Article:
Forests are a source of life: they provide food, water, shelter, timber, bamboo, rattan, fiber and medical drugs. They also provide clean air, deliver appropriate rains for agriculture, prevent landslides and soil erosion that silt up estuaries and smother sensitive marine life in many parts of the tropics.
Forests are biodiversity’s haven. According to World Bank estimates, more than 1.6 billion people depend on forests for their livelihood and some 300 million live in them. In addition, forests provide habitats to about two thirds of all species on earth, and deforestation of closed tropical rainforests can account for biodiversity loss of as many as 100 species a day.
Notwithstanding, forests have been destroyed mercilessly – a terrible sin against nature and a serious mortgage of our common future.
The UN’s Food and Agriculture Organization (FAO) estimates that, every year, 130,000 sq. km.of the world’s forests are lost due to deforestation. Conversion to agricultural land, unsustainable harvesting of timber, unsound land management practices, creation of human settlements and production of firewood and charcoal are the most common reasons for this loss of forested areas.
Forests are an integral part of global sustainable development and food security. They are an antidote against a series of global inter-related challenges that humanity faces: food shortages and rising food prices; soil erosion and inexorable expansion of deserts; climate change and increasing greenhouse gas emissions that contribute to global warming; breach in the ozone layer that protects the earth from harmful radiation; population growth and increased demand on resources; and the lingering global financial crisis.
Vast regions of the planet are right now under the haunting specter of hunger, especially in Eastern Africa and Afghanistan. Soil erosion threatens food production. As agriculture becomes agribusiness, topsoil disappears. Forests can contribute to the creation of topsoil – the bedrock for agriculture – and to achieve food security.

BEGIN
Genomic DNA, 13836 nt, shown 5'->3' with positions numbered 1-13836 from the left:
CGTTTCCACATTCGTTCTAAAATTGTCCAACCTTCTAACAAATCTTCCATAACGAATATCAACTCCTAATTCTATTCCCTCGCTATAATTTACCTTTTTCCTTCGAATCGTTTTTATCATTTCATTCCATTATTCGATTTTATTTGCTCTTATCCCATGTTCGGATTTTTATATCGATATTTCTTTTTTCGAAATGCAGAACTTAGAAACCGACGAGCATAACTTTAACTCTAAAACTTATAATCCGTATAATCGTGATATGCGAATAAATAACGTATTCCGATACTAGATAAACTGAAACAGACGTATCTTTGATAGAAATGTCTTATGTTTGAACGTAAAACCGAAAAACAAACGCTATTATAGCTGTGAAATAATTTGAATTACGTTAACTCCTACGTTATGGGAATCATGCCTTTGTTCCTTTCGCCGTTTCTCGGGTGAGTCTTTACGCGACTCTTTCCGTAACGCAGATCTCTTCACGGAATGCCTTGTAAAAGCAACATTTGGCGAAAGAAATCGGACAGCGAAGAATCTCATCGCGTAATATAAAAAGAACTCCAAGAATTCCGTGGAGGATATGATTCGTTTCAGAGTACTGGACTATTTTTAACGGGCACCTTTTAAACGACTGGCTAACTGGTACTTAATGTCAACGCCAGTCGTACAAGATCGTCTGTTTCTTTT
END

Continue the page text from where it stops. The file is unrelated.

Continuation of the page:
Urbanization has made the rural world seem obsolete. Farming has been outmoded. Trees were replaced by buildings; the chirps of birds, by the sound of vehicles’ claxons; gardens, by supermarkets; manual work, by shopping; quietness by chaos. Children in big cities grow up with just a virtual contact with the natural world – some may have not even seen domestic animals nor gotten a firsthand experience of nature, with its sounds and smells.
We have been invited to buy, to consume, to waste, and to promote growth and prosperity. But what we really need is to forget speculation and return to the real economy-based on production, creation of jobs, sustainable development and respect for the environment.
The new generations are unsatisfied because they see no future beyond schooling. Indeed, there’s no future without a shift of values. Among them, we need to listen to Nature and give attention to forests.
The lost of the once abundant and rich forest cover, that is happening at an alarming rate, is a big threat to the Philippines: Because the forests, above many other functions, have a pivotal role in producing arable soil and retaining water.
In the 1990s, the Catholic Bishops’ Conference of the Philippines warned against an ecological debacle in the country should deforestation continued unabated. No one listened; it was business as usual. “Our natural forests have gone down from 17 million hectares in the early 1900s to less than 1 million hectares of primary natural forests today,” deplored Blas Tablaza, Jr., chief operating officer of the environmental group Haribon. ”The rate of destruction is very alarming; one day, the future Filipino generations may be deprived of natural resources.”
Forest recovery, through natural and artificial means, never coped with the destruction rate. (Sustainable Forest Management)
According to soil scientist, 58% of the country’s total land area is susceptible to erosion. For one, the magnitude of soil erosion in cultivated sloping areas has reached an alarming proportion.” deplored Angel C. Alcala, former secretary of DENR.
“No other soil phenomenon is more destructive worldwide than soil erosion.” written by Nyle C. Brady in his book, The Nature and Properties of Soils.
We have become alienated from nature and lost part of our capacity to contemplate God’s creation with wonder, and to care for and nurture it. We need a more ecological spirituality to reconcile us with the earth and its forests; to value quality of living over production and profit; to strive for self-reliance and self-sufficiency through gardening and farm work; to acquire a sober and earth-friendly lifestyle – “to live simply so that others might simply live.”
It’s not too late. Let’s all do what we can right now to support environmental causes. Embrace the principles of doing what is right and what is fair and support groups or businesses that do the same. An example of a business entity that do just that is Impressca Salad2Go owned and headed by Ms. Elizabeth Echano-Alfane.
To learn more about Impressca please visit my post http://raindeocampo.wordpress.com/2011/11/14/impressca-salads-healthy-choices-and-healthy-living/
Learn more and be more! Also like Impressca Salad2go on Facebook.